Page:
What do Max Pacioretty, Mark Stone, Jonathan Marchessault and William Karlsson have in common? They’re No. 1 in ice time among Vegas forwards, and they’ve combined for one goal in this series.
The only other forwards to score for the Golden Knights have been Mattias Janmark and Nicolas Roy, a pair of bottom-sixers. The rest of the goals? All from defensemen.
We have to give Montreal full credit – they’ve done an incredible job of limiting the chances of Vegas’ top six. Montreal has killed 26 consecutive penalties, something that has proven to be a major difference-maker. And, of course, Carey Price has been Carey flippin’ Price. But for Vegas, it’s DEFCON Level 5 to the absolute extreme.
Vegas likely didn’t expect themselves to be facing elimination heading to Montreal for Game 6, but Montreal’s run has been anything but ordinary. They haven’t been the favorite in any series, but they’re a win away from moving on to the Stanley Cup final for the first time since 1993 – in a year where they were the team with the fewest points in the playoffs.
That heartwarming story doesn’t mean a whole lot to Vegas. It’s do-or-die for a team many expected to make the Stanley Cup final. And the big stars aren’t doing their fair share of the work at this point.
Overall, Karlsson (13) and Pacioretty (11) are still 1-2 in scoring for the Golden Knights and were big contributors against Minnesota and Colorado. Stone hasn’t played at the same level with seven in 15 games, good for sixth among Vegas forwards. Pacioretty finally was able to score against his former team to make it 3-1 in Game 5, but it wasn’t enough to force a late comeback.
Heading into the series against Montreal, Pacioretty’s 77.78 goals-for percentage put him among the league leaders. Against Montreal, he has hovered around the 60 percent mark for most of the series. He’s still better than 50 percent, but you’d expect that from a player of his caliber. The fact it took him five games to finally beat Price can legitimately be attributed to a mix of bad luck for Pacioretty and absolute wizardry by the Canadiens in their own zone, but you need to be better than that in the playoffs. You don’t get many second chances.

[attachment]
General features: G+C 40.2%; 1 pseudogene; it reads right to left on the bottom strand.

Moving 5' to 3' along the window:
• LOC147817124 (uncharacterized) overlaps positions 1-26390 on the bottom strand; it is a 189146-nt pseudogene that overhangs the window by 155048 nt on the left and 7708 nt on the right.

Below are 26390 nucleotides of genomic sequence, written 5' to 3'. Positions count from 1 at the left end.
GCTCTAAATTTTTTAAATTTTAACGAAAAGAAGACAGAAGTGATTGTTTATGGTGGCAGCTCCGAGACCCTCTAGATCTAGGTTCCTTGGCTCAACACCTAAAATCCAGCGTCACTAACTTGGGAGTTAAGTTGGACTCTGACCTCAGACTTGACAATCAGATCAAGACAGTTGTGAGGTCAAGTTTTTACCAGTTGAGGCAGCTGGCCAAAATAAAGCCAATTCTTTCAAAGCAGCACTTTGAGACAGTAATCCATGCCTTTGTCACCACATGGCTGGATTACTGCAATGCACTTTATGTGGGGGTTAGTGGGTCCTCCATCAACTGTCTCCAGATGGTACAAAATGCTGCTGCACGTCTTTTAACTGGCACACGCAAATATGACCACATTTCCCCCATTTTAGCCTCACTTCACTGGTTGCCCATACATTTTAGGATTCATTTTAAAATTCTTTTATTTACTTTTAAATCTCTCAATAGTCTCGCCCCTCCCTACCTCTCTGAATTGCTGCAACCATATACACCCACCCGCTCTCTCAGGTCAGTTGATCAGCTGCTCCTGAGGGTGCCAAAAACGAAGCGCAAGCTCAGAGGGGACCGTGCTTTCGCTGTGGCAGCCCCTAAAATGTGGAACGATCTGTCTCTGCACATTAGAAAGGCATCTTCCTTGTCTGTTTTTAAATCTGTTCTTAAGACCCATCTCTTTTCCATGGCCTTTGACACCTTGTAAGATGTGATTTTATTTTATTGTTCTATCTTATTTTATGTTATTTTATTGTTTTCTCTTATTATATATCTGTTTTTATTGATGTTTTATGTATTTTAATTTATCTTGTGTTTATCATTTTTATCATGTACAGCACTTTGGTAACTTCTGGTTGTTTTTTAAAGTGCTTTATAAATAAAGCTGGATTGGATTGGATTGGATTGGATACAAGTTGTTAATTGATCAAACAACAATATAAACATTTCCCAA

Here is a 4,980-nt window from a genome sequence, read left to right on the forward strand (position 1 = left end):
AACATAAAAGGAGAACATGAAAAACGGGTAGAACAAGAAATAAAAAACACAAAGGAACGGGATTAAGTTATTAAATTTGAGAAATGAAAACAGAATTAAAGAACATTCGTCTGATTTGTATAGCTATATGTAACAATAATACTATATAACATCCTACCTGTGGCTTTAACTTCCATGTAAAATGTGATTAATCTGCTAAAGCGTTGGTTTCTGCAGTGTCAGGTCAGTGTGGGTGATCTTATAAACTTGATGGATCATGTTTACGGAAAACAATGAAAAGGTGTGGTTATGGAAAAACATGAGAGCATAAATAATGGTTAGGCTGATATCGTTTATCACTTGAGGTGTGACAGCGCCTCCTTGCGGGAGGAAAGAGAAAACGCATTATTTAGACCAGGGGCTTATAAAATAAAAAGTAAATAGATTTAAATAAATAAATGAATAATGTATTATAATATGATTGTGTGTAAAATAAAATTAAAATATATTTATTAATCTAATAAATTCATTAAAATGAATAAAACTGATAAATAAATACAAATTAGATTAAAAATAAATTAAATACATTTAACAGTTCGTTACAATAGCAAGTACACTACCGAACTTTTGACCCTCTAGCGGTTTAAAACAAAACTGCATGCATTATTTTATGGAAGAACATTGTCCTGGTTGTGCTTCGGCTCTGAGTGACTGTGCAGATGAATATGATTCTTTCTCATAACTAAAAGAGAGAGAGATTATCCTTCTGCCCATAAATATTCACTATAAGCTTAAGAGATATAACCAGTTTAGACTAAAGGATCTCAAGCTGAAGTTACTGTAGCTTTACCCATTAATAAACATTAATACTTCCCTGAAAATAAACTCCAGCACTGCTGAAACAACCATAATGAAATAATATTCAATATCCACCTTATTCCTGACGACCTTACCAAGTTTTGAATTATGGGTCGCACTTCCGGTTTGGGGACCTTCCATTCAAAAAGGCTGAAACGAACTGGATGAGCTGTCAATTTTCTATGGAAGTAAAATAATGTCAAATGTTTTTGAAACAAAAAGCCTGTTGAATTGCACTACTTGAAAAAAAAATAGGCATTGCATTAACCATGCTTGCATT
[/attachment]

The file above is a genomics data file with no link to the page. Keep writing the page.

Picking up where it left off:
The bigger disappointment, though, has been Stone. Stone has looked visibly upset with himself throughout the series, struggling to penetrate the Canadiens blueline and not shooting at the same frequency that he had been doing so previously. Should Vegas be concerned? Absolutely, because it’s not like it’s just one guy struggling to score, it’s many. But when your best player is nowhere to be found, that’s a problem.
More than enough has been made about Vegas’ power-play struggles. The Golden Knights are now 0-for-13 in the series and 4-for-41 in the playoffs, by far making them the worst team on the man advantage. To their credit, Montreal’s PK percentage of 93.2 is literally the best ever for a team with at least 15 games played. That’s kind of incredible to think, but, again, that doesn’t do Vegas any favors. It’s boom or bust at this point in the running.
Vegas now finds itself in a tricky situation with everything on the line. The team clearly has exceeded all expectations since its inception, but very few teams go five or more years near the top of the standings. At some point, the Golden Knights will start to falter. They’ve been too far too many times to not be desperate for Lord Stanley’s favorite drinking cup. On paper, the Golden Knights are the superior team, but they sure aren’t playing like it right now.
Like the saying goes, close only matters in horseshoes. The Golden Knights are playing with hand grenades right now, and time’s running out.